Gerard Conrad Blobe, MD, PhD

Professor of Medicine
Professor of Pharmacology and Cancer Biology
Associate of the Duke Initiative for Science & Society
Member of the Duke Cancer Institute
Campus mail B354 Levine Science Research Center, 450 Research Drive, Durham, NC 27708
Phone (919) 668-6688

Our laboratory focuses on transforming growth factor-ß (TGF-ß) superfamily signal transduction pathways, and specifically, the role of these pathways in cancer biology. The TGF-ß superfamily is comprised of a number of polypeptide growth factors, including TGF-βs, bone morphogenetic proteins (BMPs) and activin) that regulate growth, differentiation and morphogenesis in a cell and context specific manner. TGF-ß and the TGF-ß signaling pathway have a dichotomous role in cancer biology, as both tumor-suppressor genes (presumably as regulators of cellular proliferation, differentiation and apoptosis) and as tumor promoters (presumably as regulators of cellular motility, adhesion, angiogenesis and the immune system). This dichotomy of TGF-ß function remains a fundamental problem in the field both in terms of understanding the mechanism of action of the TGF-ß pathway, and directly impacting our ability to target this pathway for the chemoprevention or treatment of human cancers. Resistance to the tumor suppressor effects of TGF-ß is also a common feature of epithelial-derived human cancers (breast, colon, lung, pancreatic, prostate), however, mechanisms for TGF-ß resistance remain undefined in the majority of cases. TGF-ß regulates cellular processes by binding to three high affinity cell surface receptors, the type I, type II, and type III receptors. Recent studies by our laboratory and others have established the type III TGF-ß receptor (TßRIII)  as a critical mediator/regulator of TGF-ß signaling. Specifically we have demonstrated that regulating TßRIII expression levels is sufficient to regulate TGF-ß signaling, and that decreased TßRIII expression is a common phenomenon in human cancers, resulting in cancer progression. TßRIII is also shed from the surface to generate soluble TßRIII, which we have demonstrated has a role in creating an immunotolerant tumor microenvironment. The role of TßRIII and soluble TßRIII in the tumor immune microenvironment is currently being investigated using a multidisciplinary approach.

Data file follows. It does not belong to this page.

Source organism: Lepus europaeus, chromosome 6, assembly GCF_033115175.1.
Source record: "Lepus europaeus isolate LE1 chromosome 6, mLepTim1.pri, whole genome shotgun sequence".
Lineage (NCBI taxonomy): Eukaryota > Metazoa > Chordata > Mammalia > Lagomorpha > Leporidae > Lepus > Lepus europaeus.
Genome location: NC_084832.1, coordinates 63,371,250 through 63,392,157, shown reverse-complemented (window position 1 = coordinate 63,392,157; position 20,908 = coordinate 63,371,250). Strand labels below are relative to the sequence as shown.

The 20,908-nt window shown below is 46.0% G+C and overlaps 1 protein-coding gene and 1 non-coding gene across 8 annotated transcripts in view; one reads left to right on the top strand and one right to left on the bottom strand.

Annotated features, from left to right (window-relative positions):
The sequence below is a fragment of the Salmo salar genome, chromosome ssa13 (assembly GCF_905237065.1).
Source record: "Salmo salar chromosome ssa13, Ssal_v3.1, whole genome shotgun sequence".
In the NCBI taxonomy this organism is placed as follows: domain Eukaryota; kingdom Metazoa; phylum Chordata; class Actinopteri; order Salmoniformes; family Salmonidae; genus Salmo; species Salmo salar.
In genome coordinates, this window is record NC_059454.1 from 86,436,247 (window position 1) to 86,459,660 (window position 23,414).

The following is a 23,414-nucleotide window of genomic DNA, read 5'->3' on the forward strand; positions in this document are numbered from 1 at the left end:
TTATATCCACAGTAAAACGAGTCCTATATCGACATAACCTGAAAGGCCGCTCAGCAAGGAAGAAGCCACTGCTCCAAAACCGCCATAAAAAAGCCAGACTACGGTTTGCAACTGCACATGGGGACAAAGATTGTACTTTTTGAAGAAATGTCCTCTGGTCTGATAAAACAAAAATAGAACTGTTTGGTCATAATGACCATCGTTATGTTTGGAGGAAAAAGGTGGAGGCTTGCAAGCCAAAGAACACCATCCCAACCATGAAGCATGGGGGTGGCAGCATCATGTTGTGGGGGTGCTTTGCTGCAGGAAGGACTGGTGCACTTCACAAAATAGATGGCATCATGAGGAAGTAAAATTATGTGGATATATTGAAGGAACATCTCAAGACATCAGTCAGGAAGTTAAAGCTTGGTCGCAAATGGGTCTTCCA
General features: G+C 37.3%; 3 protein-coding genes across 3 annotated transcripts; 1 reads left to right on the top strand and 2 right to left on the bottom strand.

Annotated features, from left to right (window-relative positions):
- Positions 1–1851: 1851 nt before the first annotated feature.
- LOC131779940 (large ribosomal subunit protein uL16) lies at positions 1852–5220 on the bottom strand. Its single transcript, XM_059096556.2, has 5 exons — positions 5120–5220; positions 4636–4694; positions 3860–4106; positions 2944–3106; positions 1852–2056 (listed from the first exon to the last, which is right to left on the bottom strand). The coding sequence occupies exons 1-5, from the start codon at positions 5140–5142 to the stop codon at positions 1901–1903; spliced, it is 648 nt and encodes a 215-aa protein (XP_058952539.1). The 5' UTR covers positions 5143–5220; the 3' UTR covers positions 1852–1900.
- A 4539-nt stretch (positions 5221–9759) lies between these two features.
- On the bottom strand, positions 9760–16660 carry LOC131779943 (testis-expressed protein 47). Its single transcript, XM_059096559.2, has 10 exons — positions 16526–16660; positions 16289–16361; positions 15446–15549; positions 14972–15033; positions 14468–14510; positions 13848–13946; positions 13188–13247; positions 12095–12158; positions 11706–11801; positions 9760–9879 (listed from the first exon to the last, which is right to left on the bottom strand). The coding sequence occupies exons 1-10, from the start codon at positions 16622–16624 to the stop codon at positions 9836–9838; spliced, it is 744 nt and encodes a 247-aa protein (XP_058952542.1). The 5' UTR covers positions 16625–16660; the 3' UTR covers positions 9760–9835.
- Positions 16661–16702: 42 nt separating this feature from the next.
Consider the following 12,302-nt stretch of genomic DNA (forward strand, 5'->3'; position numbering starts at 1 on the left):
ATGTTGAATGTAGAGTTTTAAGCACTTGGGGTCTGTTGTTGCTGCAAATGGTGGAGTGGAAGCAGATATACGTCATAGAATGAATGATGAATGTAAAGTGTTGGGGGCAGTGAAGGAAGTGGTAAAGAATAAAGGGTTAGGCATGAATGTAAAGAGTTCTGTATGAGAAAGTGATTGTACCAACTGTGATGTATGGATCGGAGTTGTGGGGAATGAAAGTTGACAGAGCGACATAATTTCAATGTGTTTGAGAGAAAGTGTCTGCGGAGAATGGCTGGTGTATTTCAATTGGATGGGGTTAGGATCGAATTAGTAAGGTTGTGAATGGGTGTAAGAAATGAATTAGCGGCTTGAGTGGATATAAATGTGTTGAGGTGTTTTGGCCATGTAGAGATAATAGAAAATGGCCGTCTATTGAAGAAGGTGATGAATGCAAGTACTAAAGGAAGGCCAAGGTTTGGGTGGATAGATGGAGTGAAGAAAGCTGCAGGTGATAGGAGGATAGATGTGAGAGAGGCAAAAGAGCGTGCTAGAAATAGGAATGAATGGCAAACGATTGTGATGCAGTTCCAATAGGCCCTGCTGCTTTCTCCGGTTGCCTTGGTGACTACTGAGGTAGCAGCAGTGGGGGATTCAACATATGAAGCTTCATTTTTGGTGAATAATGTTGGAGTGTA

Activin receptor-like kinase 4 (ALK4) is a type I transforming growth factor-β (TGF-β) superfamily receptor that mediates signaling for several TGF-β superfamily ligands, including activin, Nodal and GDF5. We have demonstrated that mutation or copy number loss of ALK4 occurs in 35% of pancreatic cancer patients, with loss of ALK4 expression associated with a poorer prognosis. ALK4 has also been identified in an unbiased screen as a gene whose disruption enhances Ras mediated pancreatic tumorigenesis in vivo. We have demonstrated that loss of ALK4 expression increases canonical TGF-β signaling to increase cancer invasion and metastasis in vivo. We are currently investigating the mechanism by which loss of ALK4 regulates TGF-β signaling, how it may effect other signaling pathways, and how to use this knowledge to treat pancreatic cancer patients with loss of ALK4 function.